Google chrome is one of the best browsers out there in the online market. The dominance of chrome is well known all round the world. One of the major sources of income for Google is without any uncertainty is its top of the line browser: Chrome, but this might change soon. Google may be enforced to sell off some of the most famous parts of its business, and that might include Google’s Chrome browser, under plans haggard up by the US Government. Representatives at the US Justice Department are at this time drawing together an anti-trust case along with many other state prosecuting attorneys concerning Google's apparent domination of several online marketplaces, considering that the company has acquired too much power. Multiple sources have now claimed that under some of the most dramatic plans being considered, Google could be forced to sell or lay off unwillingly some parts of its advertising business, or even its Chrome browser.
The internet giant Google has been facing charges about market supremacy in the States for a while now, with both government and state supervisory body long eyeballing up the company along with Google’s online giant rivals like Amazon and Facebook. Such anti- trust assertions that particular big companies have an imbalanced dominance in one specific area, with their origins in breaking up business colossuses in the past Century. Google being wound up in this specific fire for supposedly trapping the online search market, which competitors have said is being unethical, braced through its advertising business and software offering like Chrome and the Android OS.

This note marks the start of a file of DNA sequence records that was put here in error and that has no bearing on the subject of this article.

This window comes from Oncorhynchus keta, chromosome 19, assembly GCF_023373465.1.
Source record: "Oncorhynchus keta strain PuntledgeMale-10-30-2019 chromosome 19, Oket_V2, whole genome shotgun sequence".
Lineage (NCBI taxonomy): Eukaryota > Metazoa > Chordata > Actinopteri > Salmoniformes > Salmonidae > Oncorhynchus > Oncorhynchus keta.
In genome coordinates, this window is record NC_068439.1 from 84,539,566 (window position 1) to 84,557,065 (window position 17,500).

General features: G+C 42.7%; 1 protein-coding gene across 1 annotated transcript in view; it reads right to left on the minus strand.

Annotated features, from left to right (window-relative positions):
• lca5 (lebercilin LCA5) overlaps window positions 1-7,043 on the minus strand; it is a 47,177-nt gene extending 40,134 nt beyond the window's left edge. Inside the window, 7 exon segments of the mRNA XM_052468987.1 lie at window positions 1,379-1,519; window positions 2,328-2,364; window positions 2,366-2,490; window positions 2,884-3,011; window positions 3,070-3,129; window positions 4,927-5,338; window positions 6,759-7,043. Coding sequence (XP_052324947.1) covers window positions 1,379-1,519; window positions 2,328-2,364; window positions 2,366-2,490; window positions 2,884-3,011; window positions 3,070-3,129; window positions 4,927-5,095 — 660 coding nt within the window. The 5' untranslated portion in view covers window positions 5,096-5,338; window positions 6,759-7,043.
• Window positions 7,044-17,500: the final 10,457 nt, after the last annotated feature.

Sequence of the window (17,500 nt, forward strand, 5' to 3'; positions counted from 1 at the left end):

The Justice Department of America is rumored to have been formulating a suit against Google for quite a while now, with the new proposals of retailing off or splitting up the company showing just how serious the case could become. However, there are no comments either from Google or the Department of Justice yet, but rumors put forward that the Justice Department could file its case within days. Chrome is by far the most popular web browser out there, but it has had to answer to shifting user assertiveness towards privacy and security. Google declared in January that it would stop using third-party cookies in its browser, which could be used to track user activities online, within the next two years. Well as a user and a fan of Google chrome, we just hope that our favorite browser remains at our disposal regardless of how this suit will turn out to be.